While the term “ecosystem services” may sound like a corporate antithesis to the course of natural order, it is actually an umbrella term for the ways in which the human experience is favorably altered and enhanced by the environment. Ecosystem services are therefore an important factor in creating cities which provide the maximum benefit to their residents with the minimal harm to their environment.
Aiming to find out how city planning can affect the provision of these ecosystem services, a new study published in Frontiers in Ecology and Environment by researchers at the University of Exeter's Environment and Sustainability Institute and Hokkaido University's Division of Environmental Resources evaluates the repercussions of rapid and fragmented urbanization and the possible detriment to ecosystem services and human well-being. In particular, the study is concerned with approaches to land-use and the outcomes they yield on the environment. Studied are two opposing tactics: a “land-sharing,” sprawl model (think Atlanta or Houston), or “land-sparing,” tight-knit urbanism (think New York or Tokyo).
Based on the UN’s Millennium Ecosystem Assessment, created to analyze the impact of our actions on ecosystems and their benefits to us, ecosystem services are grouped into four major categories: provisioning, regulating, cultural and supporting services. The first two are broken up into items we consume: food, water, fiber, wood, and medicine, and the systems that produce these items: pollination, decomposition, water purification, irrigation and carbon storage. The latter are less specific, but measure how ecosystems impact our culture, ideas, and recreation, and the services that support the ecologies, such as photosynthesis, nutrient creation, and water cycles.
The Exeter/Hokkaido study looks at carbon storage, water infiltration, human well-being, agricultural production, pollination, pest control, noise reduction, air purification, and temperature regulation. By studying these nine services, they come to a familiar consensus: that low-lying structures and sprawl (land sharing) are economically and ecologically faulted, while on the other hand compact, vertical urbanism, with large areas of adjacent green space (land sparing) are beneficial. However, they do uncover a single, conflicting service among these nine, finding that human well-being is more greatly benefitted by a sprawl system. Because of this, the study concludes that “for humans to get the most benefit, combining this [land sparing] approach with greening of built land using street trees and some small parks and gardens is the best method,” explains lead author Dr Iain Stott.
While there have been significant studies on the science of urbanism and ecology by organizations including the International Finance Corporation, the US Council on Environmental Quality, and Intergovernmental Platform on Biodiversity and Ecosystem Services (IPBES), there has yet to be a critical-mass adoption of such concerns in architectural practices, but there is a pressing imperative for it. In order for this to occur, ecosystem services must become more widely known or understood as an idea - or perhaps more cleverly packaged into a branded concept, similar to the way that leadership in energy and environmental design has been successfully marketed as the LEED standard in green buildings.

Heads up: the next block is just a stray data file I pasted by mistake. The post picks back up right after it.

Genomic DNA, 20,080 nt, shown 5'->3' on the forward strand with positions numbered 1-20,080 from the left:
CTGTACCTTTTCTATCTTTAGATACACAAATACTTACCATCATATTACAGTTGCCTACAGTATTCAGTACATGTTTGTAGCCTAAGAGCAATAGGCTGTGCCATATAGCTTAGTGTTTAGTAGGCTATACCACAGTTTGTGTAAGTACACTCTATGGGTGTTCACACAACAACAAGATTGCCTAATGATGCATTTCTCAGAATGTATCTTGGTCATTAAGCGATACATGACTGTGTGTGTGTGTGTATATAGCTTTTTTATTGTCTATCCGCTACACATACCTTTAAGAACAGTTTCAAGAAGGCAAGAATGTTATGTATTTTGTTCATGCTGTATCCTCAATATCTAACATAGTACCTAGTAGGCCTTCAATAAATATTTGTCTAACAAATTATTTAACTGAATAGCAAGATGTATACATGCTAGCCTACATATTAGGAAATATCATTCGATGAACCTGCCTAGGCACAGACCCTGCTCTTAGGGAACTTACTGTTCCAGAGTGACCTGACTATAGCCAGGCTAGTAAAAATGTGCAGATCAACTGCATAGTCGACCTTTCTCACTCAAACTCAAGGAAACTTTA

While it can be easy to dismiss measures that will add new costs and protocols to building design, especially by those footing the bill, solutions that benefit ecosystem services need not be overly expensive, and many tools to implement such changes already exist. The Exeter/Hokkaido study suggests street plantings, permeable roads and pavements, green walls and green roofs as several small tools which can create large positive benefits to ecosystem services, and even break down the simplified “land sharing vs land sparing" dichotomy.
The recently completed renovation to the Jacob K Javits Convention Center in New York is a specific example of how ecology and design can be mutually beneficial to economy and ecology. Earning the title of second largest green roof in North America, the Javits Center canopy can now absorb rainwater, a boon to the city’s sewer system, and is providing a new ecology for a variety of bird species. It will soon also host bee colonies for honey production. In tandem, the building’s new facade of fritted glass panels, of primary advantage to birds, has also helped moderate the building’s temperature.
The evidence shows that design choices that benefit ecosystem services are congruous with our own best interests, a point mirrored by the Exeter/Hokkaido study and others advocating for wider adoption of design practices that consider these imperatives. Though these practices may seem like common sense to those living in cities or monitoring the success of land sharing projects like New York’s High Line or land sparing ventures like London's Queen Elizabeth Olympic Park and Jeanne Gang’s newly unveiled park on Chicago’s Northerly Island, future success hinges on these practices being the rule and not the exception.
Learn more about the study by the University of Exeter and Hokkaido University, titled "Land sparing is crucial for urban ecosystem services," here.